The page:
Selfish part of the personality which demands instant gratification. Represents our basic enthusiasms/urges. Operates on a pleasure principle/satisfying itself. Does not interact with society.
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What would happen if the id, ''went wrong''?
We'd end up completing our most basic desires without thought - leads to ****, robbery etc.
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What is the ego?
Closest to full consciousness - developed as a front to interact with society. Can control the id by stopping the urges occurring in public/social situations. More sociologically aware.
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What is the analogy to describe the relationship between the ego and the id?
The ego is the rider and the id is the horse.
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What is the super-ego?
Set of moral controls given to us by outside influences (e.g parents/adults). Often in conflict with the id - stops it doing things it shouldn't by making us feel guilt.
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Describe a simple chain of events between the id, ego and super-ego:
Following the id would lead to unacceptable sociological behaviour. The id is therefore suppressed from an early age and we develop and ego to interact with society. Society's disapproval of inappropriate behaviour is internalised by the super-ego.
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What can lead to a guilty conscience?
The super-ego makes the ego feel guilty for feeling anger or bewilderment and society's norms.
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What is the Oedipus Complex?
Idea stemming from Ancient Greek philosophy that young boys are fixated with their mothers and jealous of their fathers. They learn to copy their father's masculinity and develop sexual feelings for their mothers.
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How is the Oedipus Complex repressed?
Repressed by sociological norms - parents, schooling and so forth.
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What is the Elektra Complex?
Similar to the Oedipus Complex - women are jealous of their fathers' genitalia. They are repressed in a male dominated society and the issues that being a woman brings.
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Why has the Elektra Complex been criticised?
Modern feminists criticise this theory as being heteronormative. It favours men over women - why should women be jealous?
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What is the idea of the Primal Hordes?
Idea about primitive tribes and jealousy between men. The older men have more power and attract the women so the younger men kill them. They begin to feel guilt because what they've done goes against social norms.
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What is the ''oral stage'' of psychosexual development? (0-1 years)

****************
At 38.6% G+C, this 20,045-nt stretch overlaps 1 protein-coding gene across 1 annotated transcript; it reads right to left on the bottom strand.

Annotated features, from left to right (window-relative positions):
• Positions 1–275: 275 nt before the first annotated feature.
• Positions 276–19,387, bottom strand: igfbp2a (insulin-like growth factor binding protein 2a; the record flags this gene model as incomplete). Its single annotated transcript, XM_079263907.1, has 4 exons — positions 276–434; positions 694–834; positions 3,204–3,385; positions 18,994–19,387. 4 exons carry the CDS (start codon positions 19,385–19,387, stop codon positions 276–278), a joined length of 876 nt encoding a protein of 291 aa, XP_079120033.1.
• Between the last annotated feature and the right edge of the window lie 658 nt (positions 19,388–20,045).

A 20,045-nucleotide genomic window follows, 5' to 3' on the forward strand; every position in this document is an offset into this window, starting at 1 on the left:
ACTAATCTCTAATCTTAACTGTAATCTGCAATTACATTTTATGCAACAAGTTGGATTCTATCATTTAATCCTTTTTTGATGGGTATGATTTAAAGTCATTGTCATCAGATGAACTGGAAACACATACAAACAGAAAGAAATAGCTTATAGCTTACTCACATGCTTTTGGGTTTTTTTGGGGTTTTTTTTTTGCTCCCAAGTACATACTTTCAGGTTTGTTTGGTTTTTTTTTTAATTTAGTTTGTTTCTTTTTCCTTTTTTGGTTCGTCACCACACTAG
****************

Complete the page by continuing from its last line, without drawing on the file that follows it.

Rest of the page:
Fixation around the mouth (hence oral). This is where the ego develops (sociological front between id and super-ego). Ego = conscious self.
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What happens if the ego doesn't develop properly?
People become anxious (because they can't follow social norms) and start having fixations with their mouths (subconsciously), e.g overheating, smoking, drinking etc.
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What happens in the anal stage of development? (1-3 yrs)
Conflict arises during potty training - adults trying to teach children, however, children should learn on their own/continue to develop their ego and understand normal human behaviour.
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What happens in the phallic stage of development? (3-6 yrs)
Strong fixation with the genitals. Super-ego develops because parents teach us right from wrong.
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What happens if the super-ego doesn't develop properly?
If we aren't taught right from wrong - we don't know how to act morally/control our id..
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What happens in the genital stage of development? (adolescence to adulthood).
Sexual desire becomes directed at heterosexual pleasure. Fixation at other stages leads to different routes at gaining pleasure, e.g fixation on the oral stage = smoking/drinking etc.
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How does Adam and Eve's disobedience link with Freud's theory?
It made them aware of their disobedience and therefore made them feel guilt because they had not obeyed the rules set out to them. They were further embarrassed by their nakedness which is also unacceptable.
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What does St.Paul say about sex?
It should only happen within a marriage.
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What does Augustine say about sex?
After admitting to experimenting in his youth - Augustine said men ''should go to their task with reluctance''.
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What are some strengths of Freud's approach?
Significant role to conscience/super-ego in moral decision making. Its role is to direct us to a higher moral standard. Guilt plays a part in our ethical decision making even if its not sex based. Stresses on role of parents. Explains odd behaviour.
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What are some weaknesses of Freud's theory?
Popper argues its not true science bc cannot be verified/falsified. Conscience can vary from person to person. Unrepresentative of society as a whole. Criticised by feminists.
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Other cards in this set

Card 2

Front

What did Aquinas say the conscience was?

Back

''The faculty of making moral decisions"

Card 3

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What moral compass did God provide us with?

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Preview of the front of card 3

Card 4

Front

What did Aquinas think was necessary to know in order to make good moral decisions?

Back

Preview of the front of card 4

Card 5

Front

What is conscience made up of?

Back